Pleased to welcome this guest post from Bruce Harpham. In the world of music, composers and performers are influenced by each other every day. I was recently reminded of this tendency when I enjoyed a performance by pianist Richard Rubin. He showed how Andrew Lloyd Weber, the Broadway composer behind The Phantom of the Opera and other works, liberally borrowed from musical works. In some cases, it is clear who
You see her talent and potential. She’s not convinced. She has great ideas, but seldom shares. She could be contributing so much more, you know it. But for reasons you don’t understand, she’s not ready. It’s crushing you to see her shying away from possibilities. But building confidence is complicated. You’re not a psychologist and this stuff can get messy. Yes, building
Too many leaders run through their days without taking time to consider how and why they lead as they do. Days become months and months become years. Pressures, grooming, and politics all create counter-pressures to authenticity. Articulating what you value, helps you to stay true to what you believe. Every year, I take time out to work on my leadership credo. For the first time this week, I formalized the process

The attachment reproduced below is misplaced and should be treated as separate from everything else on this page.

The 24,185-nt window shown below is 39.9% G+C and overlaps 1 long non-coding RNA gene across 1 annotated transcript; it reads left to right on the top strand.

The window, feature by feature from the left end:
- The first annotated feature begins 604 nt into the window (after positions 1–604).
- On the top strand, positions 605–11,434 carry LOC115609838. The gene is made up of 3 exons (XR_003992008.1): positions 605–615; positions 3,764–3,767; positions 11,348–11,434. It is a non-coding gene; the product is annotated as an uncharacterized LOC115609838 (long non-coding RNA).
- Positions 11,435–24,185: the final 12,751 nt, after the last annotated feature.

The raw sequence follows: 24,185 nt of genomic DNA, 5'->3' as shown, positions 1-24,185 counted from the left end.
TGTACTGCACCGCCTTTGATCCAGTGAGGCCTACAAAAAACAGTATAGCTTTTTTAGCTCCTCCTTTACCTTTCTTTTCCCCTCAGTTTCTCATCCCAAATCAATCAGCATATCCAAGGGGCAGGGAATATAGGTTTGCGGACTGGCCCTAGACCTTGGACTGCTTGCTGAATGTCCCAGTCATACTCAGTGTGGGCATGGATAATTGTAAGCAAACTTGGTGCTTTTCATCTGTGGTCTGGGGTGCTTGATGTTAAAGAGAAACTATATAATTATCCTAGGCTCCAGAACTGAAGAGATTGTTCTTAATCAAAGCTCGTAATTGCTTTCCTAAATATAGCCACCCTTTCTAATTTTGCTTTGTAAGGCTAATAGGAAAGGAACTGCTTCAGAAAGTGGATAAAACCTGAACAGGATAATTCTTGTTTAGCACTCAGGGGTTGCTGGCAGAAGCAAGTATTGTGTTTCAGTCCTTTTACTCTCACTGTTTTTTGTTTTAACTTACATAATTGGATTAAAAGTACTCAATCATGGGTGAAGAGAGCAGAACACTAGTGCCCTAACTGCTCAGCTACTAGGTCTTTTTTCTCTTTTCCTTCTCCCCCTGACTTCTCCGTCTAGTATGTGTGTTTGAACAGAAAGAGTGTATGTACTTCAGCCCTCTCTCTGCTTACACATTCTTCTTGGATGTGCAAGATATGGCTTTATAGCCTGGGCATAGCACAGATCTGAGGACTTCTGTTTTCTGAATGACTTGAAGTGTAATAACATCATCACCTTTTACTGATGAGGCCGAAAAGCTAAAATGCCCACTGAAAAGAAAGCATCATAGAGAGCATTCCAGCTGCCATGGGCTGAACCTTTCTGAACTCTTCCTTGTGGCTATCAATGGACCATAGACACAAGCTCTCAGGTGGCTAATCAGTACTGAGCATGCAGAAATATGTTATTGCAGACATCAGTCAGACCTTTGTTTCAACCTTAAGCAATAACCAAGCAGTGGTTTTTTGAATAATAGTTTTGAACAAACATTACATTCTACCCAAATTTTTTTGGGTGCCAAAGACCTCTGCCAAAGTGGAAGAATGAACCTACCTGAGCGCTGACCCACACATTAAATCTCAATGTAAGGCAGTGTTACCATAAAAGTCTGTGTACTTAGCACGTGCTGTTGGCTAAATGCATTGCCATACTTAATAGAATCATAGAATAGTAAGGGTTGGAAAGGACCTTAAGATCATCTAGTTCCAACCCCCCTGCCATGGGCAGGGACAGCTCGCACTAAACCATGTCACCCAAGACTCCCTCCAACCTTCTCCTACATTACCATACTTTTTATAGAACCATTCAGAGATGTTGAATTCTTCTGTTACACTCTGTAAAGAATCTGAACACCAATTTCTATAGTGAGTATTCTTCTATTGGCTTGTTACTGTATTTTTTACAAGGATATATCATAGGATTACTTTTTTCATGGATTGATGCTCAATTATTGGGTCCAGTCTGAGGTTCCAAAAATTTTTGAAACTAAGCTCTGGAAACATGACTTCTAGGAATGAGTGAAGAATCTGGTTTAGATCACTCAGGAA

The other day I got the kind of feedback that kicks you in the gut and makes your brain hurt for days. I’m sure you know the kind, it stings with truth, but you’ve got a gazillion counter points you would never say out loud, for fear of appearing to not be listening. It’s from an amazing leader who worked on my team for several years, and is a regular reader of LGL. This is a long one, so for
Without executive support your project will fail. You need funding, headcount, and time. Your team’s counting on you to manage up well. You’re looking for the secret sauce to convince your boss. Start by avoiding these 5 mistakes.
5 Big Mistakes When Communicating with Executives
Over Confidence – Executives are suspicious of rose-colored glasses. Water down you exuberant optimism. If